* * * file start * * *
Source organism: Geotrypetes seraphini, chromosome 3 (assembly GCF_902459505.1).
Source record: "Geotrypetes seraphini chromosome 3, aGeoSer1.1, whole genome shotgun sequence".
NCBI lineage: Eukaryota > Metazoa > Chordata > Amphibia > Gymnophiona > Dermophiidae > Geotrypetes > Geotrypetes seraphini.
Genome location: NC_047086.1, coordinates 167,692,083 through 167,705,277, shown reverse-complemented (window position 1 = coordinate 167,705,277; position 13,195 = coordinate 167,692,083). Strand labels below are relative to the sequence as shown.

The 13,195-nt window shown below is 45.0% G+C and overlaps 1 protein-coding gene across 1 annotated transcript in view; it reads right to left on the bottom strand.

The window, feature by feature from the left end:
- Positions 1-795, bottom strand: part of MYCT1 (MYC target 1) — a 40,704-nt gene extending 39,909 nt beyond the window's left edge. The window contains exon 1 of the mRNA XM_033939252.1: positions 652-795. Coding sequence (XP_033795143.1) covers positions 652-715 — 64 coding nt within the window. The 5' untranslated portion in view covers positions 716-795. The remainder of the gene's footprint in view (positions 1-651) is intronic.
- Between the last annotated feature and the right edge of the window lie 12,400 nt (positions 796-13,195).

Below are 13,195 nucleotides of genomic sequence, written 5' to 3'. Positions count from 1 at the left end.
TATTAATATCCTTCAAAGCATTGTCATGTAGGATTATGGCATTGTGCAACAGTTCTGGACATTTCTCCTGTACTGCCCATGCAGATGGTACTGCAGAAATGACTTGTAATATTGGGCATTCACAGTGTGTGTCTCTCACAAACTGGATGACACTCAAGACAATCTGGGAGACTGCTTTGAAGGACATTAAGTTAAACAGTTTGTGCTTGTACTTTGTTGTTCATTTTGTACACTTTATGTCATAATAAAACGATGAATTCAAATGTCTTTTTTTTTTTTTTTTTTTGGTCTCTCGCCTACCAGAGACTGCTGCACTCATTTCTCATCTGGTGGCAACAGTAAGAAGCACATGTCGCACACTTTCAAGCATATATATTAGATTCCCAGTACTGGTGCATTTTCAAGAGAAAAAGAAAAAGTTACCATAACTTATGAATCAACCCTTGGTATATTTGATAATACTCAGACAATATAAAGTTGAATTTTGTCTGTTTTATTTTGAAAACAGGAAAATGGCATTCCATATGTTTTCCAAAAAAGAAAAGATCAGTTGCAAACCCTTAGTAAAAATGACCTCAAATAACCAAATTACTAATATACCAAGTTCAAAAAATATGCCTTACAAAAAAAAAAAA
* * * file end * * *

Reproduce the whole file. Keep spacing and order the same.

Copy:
Source organism: Geotrypetes seraphini, chromosome 3 (assembly GCF_902459505.1).
Source record: "Geotrypetes seraphini chromosome 3, aGeoSer1.1, whole genome shotgun sequence".
NCBI lineage: Eukaryota > Metazoa > Chordata > Amphibia > Gymnophiona > Dermophiidae > Geotrypetes > Geotrypetes seraphini.
Genome location: NC_047086.1, coordinates 167,692,083 through 167,705,277, shown reverse-complemented (window position 1 = coordinate 167,705,277; position 13,195 = coordinate 167,692,083). Strand labels below are relative to the sequence as shown.

The 13,195-nt window shown below is 45.0% G+C and overlaps 1 protein-coding gene across 1 annotated transcript in view; it reads right to left on the bottom strand.

The window, feature by feature from the left end:
- Positions 1-795, bottom strand: part of MYCT1 (MYC target 1) — a 40,704-nt gene extending 39,909 nt beyond the window's left edge. The window contains exon 1 of the mRNA XM_033939252.1: positions 652-795. Coding sequence (XP_033795143.1) covers positions 652-715 — 64 coding nt within the window. The 5' untranslated portion in view covers positions 716-795. The remainder of the gene's footprint in view (positions 1-651) is intronic.
- Between the last annotated feature and the right edge of the window lie 12,400 nt (positions 796-13,195).

Below are 13,195 nucleotides of genomic sequence, written 5' to 3'. Positions count from 1 at the left end.
TATTAATATCCTTCAAAGCATTGTCATGTAGGATTATGGCATTGTGCAACAGTTCTGGACATTTCTCCTGTACTGCCCATGCAGATGGTACTGCAGAAATGACTTGTAATATTGGGCATTCACAGTGTGTGTCTCTCACAAACTGGATGACACTCAAGACAATCTGGGAGACTGCTTTGAAGGACATTAAGTTAAACAGTTTGTGCTTGTACTTTGTTGTTCATTTTGTACACTTTATGTCATAATAAAACGATGAATTCAAATGTCTTTTTTTTTTTTTTTTTTTGGTCTCTCGCCTACCAGAGACTGCTGCACTCATTTCTCATCTGGTGGCAACAGTAAGAAGCACATGTCGCACACTTTCAAGCATATATATTAGATTCCCAGTACTGGTGCATTTTCAAGAGAAAAAGAAAAAGTTACCATAACTTATGAATCAACCCTTGGTATATTTGATAATACTCAGACAATATAAAGTTGAATTTTGTCTGTTTTATTTTGAAAACAGGAAAATGGCATTCCATATGTTTTCCAAAAAAGAAAAGATCAGTTGCAAACCCTTAGTAAAAATGACCTCAAATAACCAAATTACTAATATACCAAGTTCAAAAAATATGCCTTACAAAAAAAAAAAA